I was recently preparing for an overseas trip and needed information about international calling plans for my mobile phone. I asked my assistant to call my carrier and inquire about the best plan for my needs. Sounds simple, right? Just call and get the information then sign up for the best plan. But it wasn’t that easy.
Without going into all the details, my assistant called, but what she was told didn’t seem to make sense. She was told when my monthly bill renewed, my international plan would start over because the plan ended in the middle of my trip. Basically, for a week-long trip I would have to sign up for – and be charged for – two months of the international calling plan. I decided to have her call back for clarification.
She called again and spoke to another representative who offered a completely different answer. It had to do with a pro-rated plan through the end of the first billing cycle. It made more sense but still didn’t seem quite right.
So she called a third time and reached a knowledgeable customer service support person who was able to explain how to handle the situation in terms that made complete sense.
My assistant asked, “So, who should we believe?”
I said, “The person who gave us the best answer.” In other words, the one that we liked the most, regardless of it being right or wrong.
Of course, there’s a problem with that. We don’t really know which information was correct. All of the customer service representatives offered an answer to the question, and each one seemed confident that they knew what they were talking about. But they can’t all be right. We won’t really know who was right until we receive a bill for the service.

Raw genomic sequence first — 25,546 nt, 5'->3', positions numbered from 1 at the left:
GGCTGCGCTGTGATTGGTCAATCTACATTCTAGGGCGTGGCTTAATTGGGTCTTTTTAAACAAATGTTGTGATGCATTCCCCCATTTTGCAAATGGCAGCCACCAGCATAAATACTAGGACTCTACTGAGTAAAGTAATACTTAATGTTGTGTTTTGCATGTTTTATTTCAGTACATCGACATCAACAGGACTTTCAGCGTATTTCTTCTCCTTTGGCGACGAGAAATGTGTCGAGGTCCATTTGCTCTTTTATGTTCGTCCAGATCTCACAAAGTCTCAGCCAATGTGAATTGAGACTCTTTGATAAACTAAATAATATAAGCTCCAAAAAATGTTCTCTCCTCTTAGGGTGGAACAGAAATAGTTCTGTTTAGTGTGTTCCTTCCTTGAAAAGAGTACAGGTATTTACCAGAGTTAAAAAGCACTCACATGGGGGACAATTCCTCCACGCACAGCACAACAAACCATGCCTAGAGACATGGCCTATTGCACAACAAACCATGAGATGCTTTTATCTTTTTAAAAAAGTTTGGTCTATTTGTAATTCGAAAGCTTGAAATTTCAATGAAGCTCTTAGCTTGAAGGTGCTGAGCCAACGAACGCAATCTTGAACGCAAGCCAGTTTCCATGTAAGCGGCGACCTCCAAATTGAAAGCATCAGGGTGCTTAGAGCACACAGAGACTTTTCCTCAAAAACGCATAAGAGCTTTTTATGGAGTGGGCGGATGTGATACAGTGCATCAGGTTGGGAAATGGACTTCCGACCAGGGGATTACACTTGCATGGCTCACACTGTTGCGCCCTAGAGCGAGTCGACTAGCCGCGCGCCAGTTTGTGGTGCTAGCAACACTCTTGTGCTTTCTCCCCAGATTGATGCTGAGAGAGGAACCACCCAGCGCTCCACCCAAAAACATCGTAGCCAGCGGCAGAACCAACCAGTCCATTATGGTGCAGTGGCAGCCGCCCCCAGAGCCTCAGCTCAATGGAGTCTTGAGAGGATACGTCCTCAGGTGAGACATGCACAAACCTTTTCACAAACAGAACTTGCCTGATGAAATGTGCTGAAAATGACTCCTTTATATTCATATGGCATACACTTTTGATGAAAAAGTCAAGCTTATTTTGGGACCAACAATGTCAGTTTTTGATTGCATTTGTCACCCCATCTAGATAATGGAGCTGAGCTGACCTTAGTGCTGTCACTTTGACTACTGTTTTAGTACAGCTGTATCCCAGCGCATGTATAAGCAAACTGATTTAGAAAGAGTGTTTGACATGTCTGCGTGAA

No one wants to show ignorance, so people will sometimes answer a question with what seems to be common sense. And by doing so, they may be giving the wrong answer. This is bad customer service.
So how should a customer service rep handle the situation? It’s always best to be honest. No one will be offended if you say, “That’s a good question. I need to check with someone to make sure I give you the correct answer. Would you like to hold or can I call you back?” And then you do.
And this does not just apply to those in the customer service department. When colleagues, customers, suppliers or anyone asks you a question, they will appreciate a correct answer – even if you have to seek out the information.
Bottom line, don’t make assumptions. If you don’t know the answer, don’t guess or reply with what seems right. You don’t know everything, and that’s OK! Just be honest, find the correct information and then get back to the person with the question. They will appreciate you for it.